From Crocs to fidget spinners, there have been many fads over the years – though not everyone has jumped on these bandwagons of course! But there have also been recent cultural shifts that have affected the way brands position themselves and as a result increased their consumer base. A cultural shift is defined as a “lasting change to the shared ways of thinking, beliefs, habits and customs within society.” These perceptual shifts have impacted the way many consumers approach brands; for me most notably it has been the increased awareness of the benefits of health and fitness. This increased awareness has given rise to more health conscious consumers, with growing numbers immersing themselves into a fitness lifestyle. This involves continual “training,” rather than a one-off gym session to compensate for an indulgent night after an all you can eat buffet. This shift has subsequently been mirrored in the wardrobes of consumers.

 

With this change in lifestyle has also come a change in attitude towards wearing sports clothes; a UK study by Verdict Retail showed that 52.3% of consumers now wear activewear more than once a week, furthermore, 43.3% of consumers prefer to wear activewear over other clothing items. Haven’t we all seen first-hand that activewear is now a socially acceptable dress code regardless of the involvement of any physical activity? More so, “activewear” is used for exactly the opposite of any gym oriented activity, may it be a trip to the supermarket or even on a night out (behaviour which has been mercilessly lampooned in a viral YouTube video: https://www.youtube.com/watch?v=CYRENWT8lz8)!

 

…as cultural shifts develop, it is important for companies to be aware of how their offering may link to these shifts. This opens up opportunities in other arenas which may not have been immediately obvious but nonetheless can be just as profitable.

This attitude towards activewear goes above and beyond the trend seen in the 90s where sports labels like Adidas and Nike were almost seen as fashion labels in their own right regardless of functionality. Instead it centres more around image and lifestyle which has put pressure on brands to not only serve their functional purpose but also compete fashionably. It is interesting to see how brands have capitalised on this cultural shift, closing the sport-fashion divide by focusing on this opportunity from both ends of the spectrum. By this, “sports” brands have become more “fashion” oriented, and “fashion” brands have become more “sports” oriented.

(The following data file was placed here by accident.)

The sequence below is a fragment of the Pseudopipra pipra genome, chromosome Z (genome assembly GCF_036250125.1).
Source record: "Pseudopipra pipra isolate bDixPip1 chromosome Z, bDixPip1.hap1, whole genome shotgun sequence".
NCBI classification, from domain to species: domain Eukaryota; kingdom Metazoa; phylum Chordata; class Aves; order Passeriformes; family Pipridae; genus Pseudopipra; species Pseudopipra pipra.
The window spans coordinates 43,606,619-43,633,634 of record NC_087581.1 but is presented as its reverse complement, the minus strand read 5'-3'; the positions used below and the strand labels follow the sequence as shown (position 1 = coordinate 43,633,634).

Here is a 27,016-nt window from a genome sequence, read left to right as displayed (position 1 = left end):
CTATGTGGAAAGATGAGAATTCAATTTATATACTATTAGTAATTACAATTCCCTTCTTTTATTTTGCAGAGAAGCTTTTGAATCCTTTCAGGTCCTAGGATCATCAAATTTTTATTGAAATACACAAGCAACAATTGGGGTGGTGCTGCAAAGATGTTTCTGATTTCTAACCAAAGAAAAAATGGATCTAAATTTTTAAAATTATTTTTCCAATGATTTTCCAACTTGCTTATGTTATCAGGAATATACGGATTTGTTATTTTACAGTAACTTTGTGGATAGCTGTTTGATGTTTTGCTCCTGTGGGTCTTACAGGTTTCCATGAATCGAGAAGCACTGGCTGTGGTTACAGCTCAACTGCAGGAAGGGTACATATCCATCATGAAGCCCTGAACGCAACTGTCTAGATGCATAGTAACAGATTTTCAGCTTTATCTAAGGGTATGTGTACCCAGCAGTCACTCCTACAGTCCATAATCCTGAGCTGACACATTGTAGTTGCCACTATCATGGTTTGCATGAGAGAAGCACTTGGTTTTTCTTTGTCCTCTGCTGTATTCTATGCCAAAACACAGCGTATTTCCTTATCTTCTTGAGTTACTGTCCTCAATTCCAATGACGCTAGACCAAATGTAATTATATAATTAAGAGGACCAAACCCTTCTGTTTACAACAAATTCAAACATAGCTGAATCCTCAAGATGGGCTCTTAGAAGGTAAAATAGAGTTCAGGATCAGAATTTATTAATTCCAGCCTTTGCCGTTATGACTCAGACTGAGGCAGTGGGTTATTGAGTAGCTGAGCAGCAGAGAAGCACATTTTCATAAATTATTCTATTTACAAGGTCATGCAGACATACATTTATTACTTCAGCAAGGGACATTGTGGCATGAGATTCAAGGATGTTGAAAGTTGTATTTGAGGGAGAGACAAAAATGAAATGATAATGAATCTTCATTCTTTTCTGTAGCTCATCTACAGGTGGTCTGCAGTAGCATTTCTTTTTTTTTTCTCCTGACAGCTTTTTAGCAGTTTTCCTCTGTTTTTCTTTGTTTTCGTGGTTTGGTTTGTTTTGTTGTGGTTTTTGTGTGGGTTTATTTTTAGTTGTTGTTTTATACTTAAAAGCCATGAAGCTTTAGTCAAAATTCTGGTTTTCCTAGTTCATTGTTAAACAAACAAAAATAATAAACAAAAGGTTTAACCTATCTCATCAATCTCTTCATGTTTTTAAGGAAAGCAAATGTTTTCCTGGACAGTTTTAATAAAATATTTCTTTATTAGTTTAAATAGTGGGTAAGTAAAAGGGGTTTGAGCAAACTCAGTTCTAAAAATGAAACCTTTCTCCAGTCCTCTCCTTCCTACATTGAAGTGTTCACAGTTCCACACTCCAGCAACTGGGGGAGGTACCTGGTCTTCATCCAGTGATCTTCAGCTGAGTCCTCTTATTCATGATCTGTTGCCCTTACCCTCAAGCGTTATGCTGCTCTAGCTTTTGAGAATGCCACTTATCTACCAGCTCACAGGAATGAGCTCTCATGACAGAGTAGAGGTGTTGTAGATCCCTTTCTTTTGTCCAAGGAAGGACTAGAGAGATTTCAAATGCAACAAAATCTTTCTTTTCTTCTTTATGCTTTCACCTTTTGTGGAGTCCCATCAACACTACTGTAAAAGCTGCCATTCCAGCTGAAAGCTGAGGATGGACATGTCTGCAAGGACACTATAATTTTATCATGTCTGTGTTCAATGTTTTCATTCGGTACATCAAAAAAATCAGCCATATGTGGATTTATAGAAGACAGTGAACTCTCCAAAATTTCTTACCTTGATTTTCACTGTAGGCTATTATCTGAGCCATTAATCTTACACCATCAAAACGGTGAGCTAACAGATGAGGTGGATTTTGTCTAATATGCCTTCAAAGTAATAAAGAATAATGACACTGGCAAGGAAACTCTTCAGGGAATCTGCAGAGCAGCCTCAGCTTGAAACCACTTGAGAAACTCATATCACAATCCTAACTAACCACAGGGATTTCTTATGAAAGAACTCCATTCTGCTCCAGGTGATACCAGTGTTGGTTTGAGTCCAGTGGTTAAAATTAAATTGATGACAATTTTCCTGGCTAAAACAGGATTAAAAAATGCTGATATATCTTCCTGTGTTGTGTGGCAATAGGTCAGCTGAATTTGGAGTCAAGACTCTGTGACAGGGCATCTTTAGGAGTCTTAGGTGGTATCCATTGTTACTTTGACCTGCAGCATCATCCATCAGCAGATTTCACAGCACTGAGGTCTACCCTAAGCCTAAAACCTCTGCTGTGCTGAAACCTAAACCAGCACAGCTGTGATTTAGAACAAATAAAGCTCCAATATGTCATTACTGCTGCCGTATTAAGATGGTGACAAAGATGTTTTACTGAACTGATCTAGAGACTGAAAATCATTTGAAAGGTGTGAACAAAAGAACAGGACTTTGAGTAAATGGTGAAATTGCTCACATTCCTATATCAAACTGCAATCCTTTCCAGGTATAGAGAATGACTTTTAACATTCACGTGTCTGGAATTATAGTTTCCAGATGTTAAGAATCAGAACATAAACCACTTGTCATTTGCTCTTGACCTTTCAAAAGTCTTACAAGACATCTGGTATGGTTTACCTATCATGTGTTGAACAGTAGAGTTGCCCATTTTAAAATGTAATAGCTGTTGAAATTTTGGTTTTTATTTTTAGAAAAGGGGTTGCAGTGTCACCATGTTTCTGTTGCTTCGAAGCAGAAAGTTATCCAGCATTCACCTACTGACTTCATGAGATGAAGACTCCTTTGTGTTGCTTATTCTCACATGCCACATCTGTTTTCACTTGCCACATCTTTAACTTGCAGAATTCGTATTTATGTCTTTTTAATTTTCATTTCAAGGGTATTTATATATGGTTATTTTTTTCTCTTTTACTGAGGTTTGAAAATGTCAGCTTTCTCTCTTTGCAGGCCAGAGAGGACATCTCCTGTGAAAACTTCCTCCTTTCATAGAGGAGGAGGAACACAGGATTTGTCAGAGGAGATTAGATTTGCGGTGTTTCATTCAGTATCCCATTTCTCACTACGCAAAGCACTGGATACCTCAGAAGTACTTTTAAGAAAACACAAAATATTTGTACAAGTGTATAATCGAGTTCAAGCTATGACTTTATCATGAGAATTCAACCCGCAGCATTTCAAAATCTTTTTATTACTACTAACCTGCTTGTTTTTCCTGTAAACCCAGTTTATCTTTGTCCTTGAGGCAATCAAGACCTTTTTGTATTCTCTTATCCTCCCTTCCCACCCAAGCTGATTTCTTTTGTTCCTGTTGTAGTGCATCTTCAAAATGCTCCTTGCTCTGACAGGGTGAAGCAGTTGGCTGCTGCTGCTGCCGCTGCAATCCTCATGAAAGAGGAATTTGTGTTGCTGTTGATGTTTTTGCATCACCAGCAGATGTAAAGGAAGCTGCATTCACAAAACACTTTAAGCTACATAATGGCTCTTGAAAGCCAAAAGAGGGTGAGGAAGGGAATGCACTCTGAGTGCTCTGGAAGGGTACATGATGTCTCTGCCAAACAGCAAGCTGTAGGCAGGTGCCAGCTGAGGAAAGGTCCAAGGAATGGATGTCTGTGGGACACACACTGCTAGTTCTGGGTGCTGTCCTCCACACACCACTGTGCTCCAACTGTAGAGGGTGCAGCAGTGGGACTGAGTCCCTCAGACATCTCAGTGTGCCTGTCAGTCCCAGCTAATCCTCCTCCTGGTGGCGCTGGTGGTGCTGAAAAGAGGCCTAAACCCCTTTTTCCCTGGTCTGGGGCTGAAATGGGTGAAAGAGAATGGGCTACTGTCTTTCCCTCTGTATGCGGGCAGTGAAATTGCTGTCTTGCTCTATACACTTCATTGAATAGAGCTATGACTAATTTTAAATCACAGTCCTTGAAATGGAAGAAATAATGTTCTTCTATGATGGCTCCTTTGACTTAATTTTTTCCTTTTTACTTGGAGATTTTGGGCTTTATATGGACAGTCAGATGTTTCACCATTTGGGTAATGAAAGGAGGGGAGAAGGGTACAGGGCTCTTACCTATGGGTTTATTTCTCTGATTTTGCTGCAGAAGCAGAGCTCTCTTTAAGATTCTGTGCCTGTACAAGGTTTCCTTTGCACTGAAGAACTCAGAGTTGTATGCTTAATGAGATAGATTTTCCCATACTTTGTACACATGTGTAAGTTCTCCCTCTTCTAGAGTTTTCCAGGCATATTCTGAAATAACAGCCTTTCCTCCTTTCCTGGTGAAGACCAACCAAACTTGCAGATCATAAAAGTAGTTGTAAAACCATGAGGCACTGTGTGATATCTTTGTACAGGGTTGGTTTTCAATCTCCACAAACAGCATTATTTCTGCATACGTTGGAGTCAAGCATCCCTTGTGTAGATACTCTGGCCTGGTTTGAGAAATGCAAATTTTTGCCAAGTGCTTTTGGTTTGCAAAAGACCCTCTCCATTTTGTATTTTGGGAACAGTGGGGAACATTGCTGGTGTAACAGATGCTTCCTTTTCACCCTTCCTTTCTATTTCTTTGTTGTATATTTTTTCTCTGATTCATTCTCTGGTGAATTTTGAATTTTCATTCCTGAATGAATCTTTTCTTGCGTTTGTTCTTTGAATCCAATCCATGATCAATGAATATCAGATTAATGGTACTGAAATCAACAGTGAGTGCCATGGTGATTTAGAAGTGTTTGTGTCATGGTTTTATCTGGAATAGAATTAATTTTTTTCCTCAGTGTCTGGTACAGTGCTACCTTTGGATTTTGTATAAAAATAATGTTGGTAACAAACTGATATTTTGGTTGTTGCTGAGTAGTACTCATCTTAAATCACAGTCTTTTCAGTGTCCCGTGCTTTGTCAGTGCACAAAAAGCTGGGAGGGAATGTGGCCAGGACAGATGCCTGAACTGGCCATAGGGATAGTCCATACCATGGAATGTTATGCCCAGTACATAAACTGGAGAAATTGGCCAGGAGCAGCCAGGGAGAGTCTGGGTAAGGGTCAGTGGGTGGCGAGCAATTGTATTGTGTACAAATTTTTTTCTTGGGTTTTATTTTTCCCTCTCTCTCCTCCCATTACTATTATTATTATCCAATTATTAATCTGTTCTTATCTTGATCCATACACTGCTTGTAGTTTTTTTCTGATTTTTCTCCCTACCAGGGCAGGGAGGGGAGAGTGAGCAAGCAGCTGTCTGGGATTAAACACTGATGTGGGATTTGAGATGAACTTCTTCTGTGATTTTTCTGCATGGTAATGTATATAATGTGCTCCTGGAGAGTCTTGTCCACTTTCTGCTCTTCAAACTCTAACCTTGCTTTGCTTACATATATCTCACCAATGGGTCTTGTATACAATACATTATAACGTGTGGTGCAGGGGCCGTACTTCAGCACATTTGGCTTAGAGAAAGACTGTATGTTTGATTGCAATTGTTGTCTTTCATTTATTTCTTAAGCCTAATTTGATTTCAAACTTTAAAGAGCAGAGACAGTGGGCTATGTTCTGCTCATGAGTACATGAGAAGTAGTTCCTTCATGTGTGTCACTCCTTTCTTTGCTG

Adidas has closed the sport-fashion gap. The company has been a quintessentially sport-oriented brand “built on a passion for sports and sporting lifestyle” as indicated in their mission statement. Their recent partnership with Kanye West has been the most significant partnership between a non-athlete and athletic brand to date – directly representative of this cultural shift. Adidas are now moving into new territory, combining the fashion capabilities of Kanye West, and their own sporting capabilities to satisfy the needs of the fitness-obsessed consumer, both in and out of the gym.

Ellesse, inversely, has bridged the fashion-sport divide. Although originally branded as a “sports apparel” brand, Ellesse has been perceived as fashionable sportswear, having always kept their classic designs and adding contemporary influences without necessarily incorporating the latest sport enhancing technologies. They have targeted consumers outside the gym through fashion outlets such as ASOS, but to attract the sport-savvy consumer, Ellesse developed a women’s sporting range with well-known fitness entrepreneur Lucy Mecklenburgh in late 2015. This has enabled Ellesse to branch into the fitness world, and like Adidas, Ellesse has attracted a wider set of consumers by capitalising on this cultural shift.

This relationship between activewear and leisure has become so widespread, “athleisure” now has its own place in in the Merriam-Webster dictionary. The US has already seen a huge increase in athleisure, with an estimated market size of $44 billion in the US alone, with Morgan Stanley estimating it to grow to $83 billion by 2020. Globally this has seen a growth from $197 billion in 2007, to a predicted $350 billion by 2020. From a research perspective it would be interesting to explore how the perception of these brands have developed, and if activewear has really become synonymous with fashion.

So as cultural shifts develop and come into fruition, it is important for companies to be aware of how their offering may link to these shifts. This opens up opportunities in other arenas which may not have been immediately obvious but nonetheless can be just as profitable.